One of the earliest references to time has been found in the scripts of ancient Mesopotamia. The evidence shows that around 3000 B.C. the people had a calendar and a week of seven days. A 24-hour day was divided into 12 parts or two of our hours as we record time now. Each of these parts was divided in to 30 parts or four minutes as we count time now. This knowledge was soon lost to tho world as the culture fell through war.
The story of times is not a record of continuous progress. For countless centuries, time and time keeping were the special domain of priests and royal people. A general knowledge of timekeeping among ordinary people hardly goes back 200 years. Such knowledge was unnecessary until the social organization of the world began to approach the tightly integrated society of today.
Eyes Out of Time
An interesting paradox is the fact that although we are so very time conscious concerning appointments, age, etc., we miss so many things that happen in our time; time meaning hour, day or year, either through indifference, ignorance, or inability to perceive certain aesthetic aspects of time.
Certain events happen much too fast for the human eye to comprehend. ‘When was the last time yon were able to fully appreciate, without the aid of a slow motion camera, the beauty and grace of an intricate dive off a 30-foot board, a humming-bird in flight, or the complex moves and reflexes of a hockey game? On the slow side is the blooming of a flower, growth of a tree, or the forming of a Grand Canyon.
The very descriptions we use for segments of time are abstract. According to Webster, a second is a very short period of time or an instant. An instant is a particular moment, and a moment is an indefinitely brief period of time or an instant.
Age itself is a study in the abstract concept of time. It is a fine way to let one know how long his body has been on this planet, but it hardly determines or explains the intellectual or philosophical advances of any one person, let alone his comparative physical condition on the “aging” scale.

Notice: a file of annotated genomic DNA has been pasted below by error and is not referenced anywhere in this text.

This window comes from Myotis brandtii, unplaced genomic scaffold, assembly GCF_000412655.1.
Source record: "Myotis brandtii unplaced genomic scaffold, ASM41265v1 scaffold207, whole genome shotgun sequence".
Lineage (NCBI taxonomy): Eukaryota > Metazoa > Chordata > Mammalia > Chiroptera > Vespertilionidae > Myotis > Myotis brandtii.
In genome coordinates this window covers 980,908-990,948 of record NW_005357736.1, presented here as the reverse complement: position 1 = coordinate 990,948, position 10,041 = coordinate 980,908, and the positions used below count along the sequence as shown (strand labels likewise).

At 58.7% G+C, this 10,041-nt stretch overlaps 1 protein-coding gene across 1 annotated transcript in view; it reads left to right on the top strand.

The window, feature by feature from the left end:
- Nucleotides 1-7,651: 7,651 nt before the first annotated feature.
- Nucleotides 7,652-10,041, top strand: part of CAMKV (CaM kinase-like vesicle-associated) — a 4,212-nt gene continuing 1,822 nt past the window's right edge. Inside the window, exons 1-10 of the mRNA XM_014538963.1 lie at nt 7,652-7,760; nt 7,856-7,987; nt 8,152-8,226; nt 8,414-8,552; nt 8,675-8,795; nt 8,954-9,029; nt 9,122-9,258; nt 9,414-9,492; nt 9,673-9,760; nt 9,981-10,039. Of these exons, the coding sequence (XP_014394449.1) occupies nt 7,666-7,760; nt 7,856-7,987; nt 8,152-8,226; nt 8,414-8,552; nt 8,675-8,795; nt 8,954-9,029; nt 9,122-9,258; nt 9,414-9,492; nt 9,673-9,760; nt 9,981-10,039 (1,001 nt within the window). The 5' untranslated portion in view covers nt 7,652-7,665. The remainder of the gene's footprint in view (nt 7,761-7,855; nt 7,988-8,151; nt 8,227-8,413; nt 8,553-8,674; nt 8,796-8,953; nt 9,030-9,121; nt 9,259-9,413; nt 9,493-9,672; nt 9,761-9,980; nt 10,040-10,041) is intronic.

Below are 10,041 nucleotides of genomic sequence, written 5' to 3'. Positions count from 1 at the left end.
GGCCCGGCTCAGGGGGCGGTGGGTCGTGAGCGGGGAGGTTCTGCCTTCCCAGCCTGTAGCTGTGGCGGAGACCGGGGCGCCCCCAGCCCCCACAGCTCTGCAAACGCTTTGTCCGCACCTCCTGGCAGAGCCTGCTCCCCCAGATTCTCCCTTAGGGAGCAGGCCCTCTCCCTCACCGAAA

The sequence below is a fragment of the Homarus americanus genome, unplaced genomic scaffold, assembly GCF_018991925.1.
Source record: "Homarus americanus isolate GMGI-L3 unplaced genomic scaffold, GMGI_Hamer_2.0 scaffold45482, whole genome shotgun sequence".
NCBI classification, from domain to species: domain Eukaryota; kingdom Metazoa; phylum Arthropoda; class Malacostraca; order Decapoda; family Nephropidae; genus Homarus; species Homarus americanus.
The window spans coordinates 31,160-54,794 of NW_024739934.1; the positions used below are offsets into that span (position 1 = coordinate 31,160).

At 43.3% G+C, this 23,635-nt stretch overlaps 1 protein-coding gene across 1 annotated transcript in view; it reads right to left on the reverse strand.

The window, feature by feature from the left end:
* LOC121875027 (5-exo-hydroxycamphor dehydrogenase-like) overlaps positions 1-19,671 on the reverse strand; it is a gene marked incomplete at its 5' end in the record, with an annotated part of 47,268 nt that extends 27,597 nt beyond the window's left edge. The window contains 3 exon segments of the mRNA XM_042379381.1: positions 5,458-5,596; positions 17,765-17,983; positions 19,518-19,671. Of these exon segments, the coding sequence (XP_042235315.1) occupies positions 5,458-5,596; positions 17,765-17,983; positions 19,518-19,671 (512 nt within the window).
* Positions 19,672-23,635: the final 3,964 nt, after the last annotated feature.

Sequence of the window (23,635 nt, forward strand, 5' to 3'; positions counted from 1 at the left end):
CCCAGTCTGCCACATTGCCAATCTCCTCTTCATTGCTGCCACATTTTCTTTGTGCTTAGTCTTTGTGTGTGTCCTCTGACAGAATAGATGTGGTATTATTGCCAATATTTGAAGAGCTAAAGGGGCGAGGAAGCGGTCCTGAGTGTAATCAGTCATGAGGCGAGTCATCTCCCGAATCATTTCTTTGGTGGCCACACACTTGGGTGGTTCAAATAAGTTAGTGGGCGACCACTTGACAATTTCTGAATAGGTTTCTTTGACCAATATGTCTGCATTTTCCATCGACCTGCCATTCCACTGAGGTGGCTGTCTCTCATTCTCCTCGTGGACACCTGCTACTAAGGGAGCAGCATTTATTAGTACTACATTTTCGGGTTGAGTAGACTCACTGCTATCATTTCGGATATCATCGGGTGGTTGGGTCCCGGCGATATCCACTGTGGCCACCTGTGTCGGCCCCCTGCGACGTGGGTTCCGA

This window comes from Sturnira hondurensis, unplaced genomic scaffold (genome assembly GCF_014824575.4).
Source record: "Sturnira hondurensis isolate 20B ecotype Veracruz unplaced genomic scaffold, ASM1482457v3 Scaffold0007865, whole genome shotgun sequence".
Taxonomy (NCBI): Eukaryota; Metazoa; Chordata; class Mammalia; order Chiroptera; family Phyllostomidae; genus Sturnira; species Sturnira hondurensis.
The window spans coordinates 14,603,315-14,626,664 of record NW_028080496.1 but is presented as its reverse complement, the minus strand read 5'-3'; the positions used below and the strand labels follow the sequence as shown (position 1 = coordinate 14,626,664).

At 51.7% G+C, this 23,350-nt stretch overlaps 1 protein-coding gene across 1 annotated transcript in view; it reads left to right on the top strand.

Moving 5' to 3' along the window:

With this in mind it is difficult to give credence to the various age barriers dictated by our culture. The 18-year-old line for certain social and responsible attitudes, the 21-year-old voting and drinking age, the over 30 demarcation between the “hip” and the “un-hip,” are all something less than strict disciplines when viewed as a standard in light of the diverse rates of development found among all the people in this country as well as the world.
Most of us are so regulated by this modern concept of time that we don’t necessarily eat when we’re hungry, rather when the clock gives us the signal. The same is true for the most part in our working and sleeping habits. Sad but true.
Even the time we have accepted is not infallible. A clock keeping perfect time today would have been 2.6 hours slow 2000 years ago; about 1750 it would have been correct; in 1850, 2 seconds slow; in 1900, 3.9 seconds fast; in 1940, 24.9 seconds slow; in 2000, 30 seconds slow. It appears now that the rotation of the earth is slowing down at a rate to produce a shortening of the mean solar day by about 0.001 second per century.
When thinking of age, sleep, eating, etc., although needed in our society, don’t waste too much time worrying about “time.” If you are 20 years old now, you would be over 80 years old if you lived on the planet Mercury, and less than 1 month old if you were a resident of the planet Pluto.
There is no time!